The Drama of Children Forced to Work to Survive

Three months ago, in Kuwait City, at  a UN conference to raise funds for Syrian refugees, $8.4 billion had been requested to assist some 11 million Syrians, 3.9 that have fled their country since the start of the conflict in 2011 and another 7.6 million internally displaced. 

A major humanitarian crisis. 

Yet only $3.8 billion were pledged and as I write, just a quarter of that sum ever arrived at the UN's so-called "3RP" (Regional Refugee and Resilience Plan) that pulls together the UN agencies involved in humanitarian aid and their "partners" in civil society, i.e. NGOs and charities. 

Now aid to refugees must necessarily slow down if new funding isn't found. 

As reported by The Independent, refugees will have to go hungry (see  here).

Yet the emergency hasn't diminished, on the contrary. It has taken on a dramatic turn, with 70,000 women at risk of unsafe delivery and 750,000 children unable to attend school.

© UNHCR/AFP/File | This handout picture taken on August 21, 2014 and released on August 29, 2014 by the United Nations High Commissioner for Refugees (UNHCR), shows Syrian refugee Mahmoud helping out at a metalworking shop in New Damietta in an effort to support his family. The 14-year-old has not attended school since his family arrived from the Damascus area a year and a half ago. The vast majority of Syrian school children are not in school and growing numbers of are going to work to support their families. AFP PHOTO/ UNHCR / SCOTT NELSON RESTRICTED TO EDITORIAL USE - MANDATORY CREDIT "AFP PHOTO / UNHCR / SCOTT NELSON" - NO MARKETING NO ADVERTISING CAMPAIGNS - DISTRIBUTED AS A SERVICE TO CLIENTS

This should never have to happen to anyone - heart-breaking! 

And here is a testimonial from UNICEF, the story takes place in Lebanon - I've "reblogged" it from their excellent, informative blog (you can see the original here) - do take the time to watch the video, an eye-opener:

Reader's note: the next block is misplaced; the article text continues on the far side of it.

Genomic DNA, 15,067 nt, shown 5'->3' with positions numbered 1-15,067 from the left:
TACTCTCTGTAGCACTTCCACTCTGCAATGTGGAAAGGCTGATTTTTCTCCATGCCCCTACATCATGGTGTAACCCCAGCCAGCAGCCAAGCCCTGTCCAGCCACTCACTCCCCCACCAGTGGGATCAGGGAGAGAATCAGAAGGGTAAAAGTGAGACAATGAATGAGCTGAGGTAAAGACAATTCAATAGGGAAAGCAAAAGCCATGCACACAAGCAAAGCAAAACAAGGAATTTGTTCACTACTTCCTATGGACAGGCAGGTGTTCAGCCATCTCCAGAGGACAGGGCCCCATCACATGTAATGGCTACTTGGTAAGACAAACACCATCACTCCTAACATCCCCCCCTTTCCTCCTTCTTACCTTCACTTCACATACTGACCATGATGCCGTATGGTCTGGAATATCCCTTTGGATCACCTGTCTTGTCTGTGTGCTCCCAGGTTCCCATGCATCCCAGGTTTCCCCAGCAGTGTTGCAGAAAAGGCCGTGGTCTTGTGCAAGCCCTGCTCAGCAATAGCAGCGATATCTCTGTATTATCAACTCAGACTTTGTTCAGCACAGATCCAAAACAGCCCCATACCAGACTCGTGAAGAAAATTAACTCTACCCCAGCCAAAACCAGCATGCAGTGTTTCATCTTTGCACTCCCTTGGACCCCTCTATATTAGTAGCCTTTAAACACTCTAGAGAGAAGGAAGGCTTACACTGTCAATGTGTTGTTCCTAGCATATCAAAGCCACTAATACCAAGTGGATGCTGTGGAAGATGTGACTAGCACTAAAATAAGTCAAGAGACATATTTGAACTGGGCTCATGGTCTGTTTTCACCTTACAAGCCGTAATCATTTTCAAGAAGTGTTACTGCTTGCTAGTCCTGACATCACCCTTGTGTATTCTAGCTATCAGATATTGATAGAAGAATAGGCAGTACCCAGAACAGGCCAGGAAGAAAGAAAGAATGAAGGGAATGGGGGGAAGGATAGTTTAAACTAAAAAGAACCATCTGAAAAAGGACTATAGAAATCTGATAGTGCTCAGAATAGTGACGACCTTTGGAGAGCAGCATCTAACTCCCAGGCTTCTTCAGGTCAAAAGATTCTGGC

Working to survive: Yasmeen’s story

Entering the Ghazieh collective shelter in south Lebanon, I was struck by the conditions: women, men, the elderly, children, babies were all packed into small rooms rented for US$300 a month. They live in horrendous conditions – with no access to cooking facilities or decent sanitation.
I was in one of the many locations across Lebanon where Syrian refugee families have moved into empty buildings, garages and other structures under construction to seek shelter. I was there to talk to Syrian children about their daily lives as refugees. A young girl caught my attention, but, as I approached her, she ran towards the neighbours’ room. A few minutes later she came back and stared at me, but she didn’t want to speak, so I started talking with some of the women present.

Half an hour later, the girl – whose name turned out to be Yasmeen* – came to me and told me that she wanted to tell me her story. “I came here from Syria three years ago with my little brother, with my uncle. My parents stayed behind to take care of my siblings. I am 14 years old now, and my brother is 12. Can you imagine? I was only 11 and he was 9 when life put us on the road of exile.”

Yasmeen grew angrier as she spoke: “I used to go to school in Syria and was among the best students. I left school and fled with my brother without knowing anything of this world. Do you know how a girl feels when her mother and father are not with her? Do you know how it feels that you have to work and manage alone when you are 12?”

yasmeen 3

Yasmeen’s hands show signs of the exhausting tasks she performs each day. Photo: still from video
As she talked, I thought about the thousands of unaccompanied minors who have fled Syria to different countries in the region. I thought of myself at her age. Yasmeen insisted I listen to her, as she told me about her daily life.
“I wake up at 4 a.m. and work for 10 hours for US$6. I come back and do domestic work, cook until sunset and then I go to sleep. Look at my hands from all the work; they are as rough as rocks, my back aches.
“I have been here for three years, but it feels like one long day. Every day is the same, nothing new happens. You have to work, you have to survive and you have to pay rent. Is this a life worth living?”
I asked her what she was afraid of, and she told me – of life, and of the world.
“At night, I think about my family and worry about them getting killed in Syria. I worry very much about them. I worry that anything might happen to me or to my brother. I feel like I am 20 years old. I can’t carry all these worries. I am still too young.”

Soha Boustani is Chief of Communication, UNICEF Lebanon.
*Name has been changed to protect identity.

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